Dmitri Jurowski, the youngest member of the famous musical family, started his musical education at the age of six at the Cello Department of the Moscow Conservatoire Musical School. After his family moved to Berlin, he continued his cello studies. In 2003, he started to take conducting classes at the Hanns Eisler Academy of Music in Berlin.
As an opera conductor, Dmitri Jurowski performs at the Lyric Opera in Chicago, Opera Bastille in Paris, Grand Theatre in Geneva, Bavarian State Opera in Munich, Carlo Felice Theatre in Genoa, La Fenice in Venice, Massimo Theatre in Palermo, Comunale Theatre in Bologna, Royal Theatre in Parma, National Theatre in Roma, Queen Sofía Palace of the Arts in Valencia, Comic Opera and State Opera in Berlin, New Israeli Opera in Tel-Aviv, Municipal Theatre in Santiago, Opera House in Monte-Carlo, Liege Opera, Flemish Royal Opera. He also appeared at the opera festivals in Wexford, Martina Franca, and Pesaro.
As a symphonic conductor, Dmitri Jurowski has worked with the BBC Philharmonic Orchestra, the orchestras of La Fenice and the Turin Royal Theatre, the Arturo Toscanini Philharmonic Orchestra in Parma, the Pomeriggi Musicali Orchestra of Milan, the Portugal Symphony Orchestra of Lisbon, the Munich Radio Orchestra, the philharmonic orchestras of Dresden, St Petersburg, and Shanghai, the symphony orchestras of Hamburg and Vienna, the Residence Orchestra of the Hague, the Orchestra of the Irish Radio/Television, and the Svetlanov Symphony Orchestra.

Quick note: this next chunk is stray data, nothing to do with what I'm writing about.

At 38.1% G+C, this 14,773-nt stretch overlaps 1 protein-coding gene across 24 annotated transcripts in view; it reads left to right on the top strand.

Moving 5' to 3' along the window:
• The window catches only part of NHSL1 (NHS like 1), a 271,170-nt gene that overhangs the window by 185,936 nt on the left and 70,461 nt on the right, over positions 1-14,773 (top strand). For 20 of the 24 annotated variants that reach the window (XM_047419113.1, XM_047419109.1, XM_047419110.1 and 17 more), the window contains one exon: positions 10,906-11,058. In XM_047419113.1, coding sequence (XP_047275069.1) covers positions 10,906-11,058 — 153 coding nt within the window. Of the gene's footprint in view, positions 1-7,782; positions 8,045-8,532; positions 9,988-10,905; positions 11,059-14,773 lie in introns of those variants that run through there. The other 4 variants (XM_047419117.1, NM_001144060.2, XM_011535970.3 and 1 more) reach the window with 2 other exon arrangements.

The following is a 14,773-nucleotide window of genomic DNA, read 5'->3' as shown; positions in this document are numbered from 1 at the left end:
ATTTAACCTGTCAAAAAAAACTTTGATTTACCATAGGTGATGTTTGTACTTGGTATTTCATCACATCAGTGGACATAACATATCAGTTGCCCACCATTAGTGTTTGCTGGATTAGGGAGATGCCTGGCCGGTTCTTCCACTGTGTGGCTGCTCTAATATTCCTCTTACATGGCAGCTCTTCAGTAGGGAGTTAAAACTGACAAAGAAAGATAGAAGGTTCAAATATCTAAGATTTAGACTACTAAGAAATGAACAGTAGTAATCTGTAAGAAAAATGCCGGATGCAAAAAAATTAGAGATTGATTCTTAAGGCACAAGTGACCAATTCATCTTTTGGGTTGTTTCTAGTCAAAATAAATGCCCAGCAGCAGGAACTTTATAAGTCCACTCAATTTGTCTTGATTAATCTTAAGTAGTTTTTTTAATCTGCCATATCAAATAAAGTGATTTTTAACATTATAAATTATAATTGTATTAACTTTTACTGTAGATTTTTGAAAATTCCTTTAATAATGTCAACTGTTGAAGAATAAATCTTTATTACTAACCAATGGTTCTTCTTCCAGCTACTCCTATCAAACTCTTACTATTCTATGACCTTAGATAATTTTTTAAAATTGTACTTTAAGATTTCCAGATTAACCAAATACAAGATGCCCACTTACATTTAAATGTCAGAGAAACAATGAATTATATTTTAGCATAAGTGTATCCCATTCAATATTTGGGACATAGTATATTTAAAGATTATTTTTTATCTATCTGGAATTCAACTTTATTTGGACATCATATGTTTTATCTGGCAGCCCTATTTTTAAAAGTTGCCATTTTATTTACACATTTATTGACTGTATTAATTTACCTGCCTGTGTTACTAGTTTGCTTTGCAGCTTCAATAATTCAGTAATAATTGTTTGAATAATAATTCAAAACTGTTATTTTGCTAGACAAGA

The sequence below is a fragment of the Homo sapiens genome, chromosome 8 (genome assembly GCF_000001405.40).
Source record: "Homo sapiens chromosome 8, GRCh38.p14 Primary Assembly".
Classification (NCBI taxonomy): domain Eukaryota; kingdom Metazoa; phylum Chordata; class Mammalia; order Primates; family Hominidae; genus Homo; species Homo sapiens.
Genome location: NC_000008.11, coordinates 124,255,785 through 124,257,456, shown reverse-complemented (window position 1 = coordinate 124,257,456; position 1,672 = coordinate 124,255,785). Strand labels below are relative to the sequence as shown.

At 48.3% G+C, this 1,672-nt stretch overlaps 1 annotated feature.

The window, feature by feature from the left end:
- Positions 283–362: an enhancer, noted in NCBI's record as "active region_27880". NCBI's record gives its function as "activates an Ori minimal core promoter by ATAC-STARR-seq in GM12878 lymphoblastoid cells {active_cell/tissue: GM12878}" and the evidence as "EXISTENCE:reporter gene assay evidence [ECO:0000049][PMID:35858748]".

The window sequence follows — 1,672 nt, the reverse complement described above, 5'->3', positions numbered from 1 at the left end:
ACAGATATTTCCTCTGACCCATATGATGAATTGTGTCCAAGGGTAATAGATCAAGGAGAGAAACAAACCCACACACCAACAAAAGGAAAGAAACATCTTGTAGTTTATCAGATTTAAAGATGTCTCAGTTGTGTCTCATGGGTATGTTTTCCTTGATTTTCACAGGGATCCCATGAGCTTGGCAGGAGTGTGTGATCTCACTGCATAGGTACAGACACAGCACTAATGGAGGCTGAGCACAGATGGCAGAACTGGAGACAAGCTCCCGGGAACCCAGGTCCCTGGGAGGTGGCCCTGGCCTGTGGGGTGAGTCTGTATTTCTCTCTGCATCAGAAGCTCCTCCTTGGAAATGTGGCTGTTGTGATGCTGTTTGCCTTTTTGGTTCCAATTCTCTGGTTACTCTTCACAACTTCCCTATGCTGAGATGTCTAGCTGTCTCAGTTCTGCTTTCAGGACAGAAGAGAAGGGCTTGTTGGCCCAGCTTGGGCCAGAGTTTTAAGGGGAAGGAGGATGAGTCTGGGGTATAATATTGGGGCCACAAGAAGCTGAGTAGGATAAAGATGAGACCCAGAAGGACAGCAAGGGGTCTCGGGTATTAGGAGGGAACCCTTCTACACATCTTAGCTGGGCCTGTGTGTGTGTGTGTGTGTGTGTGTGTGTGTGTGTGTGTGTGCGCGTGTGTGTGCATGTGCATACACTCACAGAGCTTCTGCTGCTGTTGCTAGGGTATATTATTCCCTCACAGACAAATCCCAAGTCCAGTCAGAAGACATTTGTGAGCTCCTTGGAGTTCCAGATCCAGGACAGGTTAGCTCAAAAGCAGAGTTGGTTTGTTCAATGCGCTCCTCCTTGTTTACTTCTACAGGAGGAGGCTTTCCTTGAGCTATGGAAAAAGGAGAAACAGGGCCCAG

In the summer of 2010, Dmitri Jurowski made his debut at the Bolshoi Theatre. He has toured with the Bolshoi Theatre’s production of Eugene Onegin (directed by Dmitri Tcherniakov) to the Royal Opera House, the Real Theatre in Madrid, and the Lucerne Festival.
Since 2011, the maestro has been the Chief Conductor of the Flemish Royal Opera and the Chief Conductor of the “Russian Philharmonic” Symphony Orchestra. In 2015, Dmitri Jurowski took over the position of Musical Director and Principal Conductor of the Novosibirsk Opera and Ballet Theatre.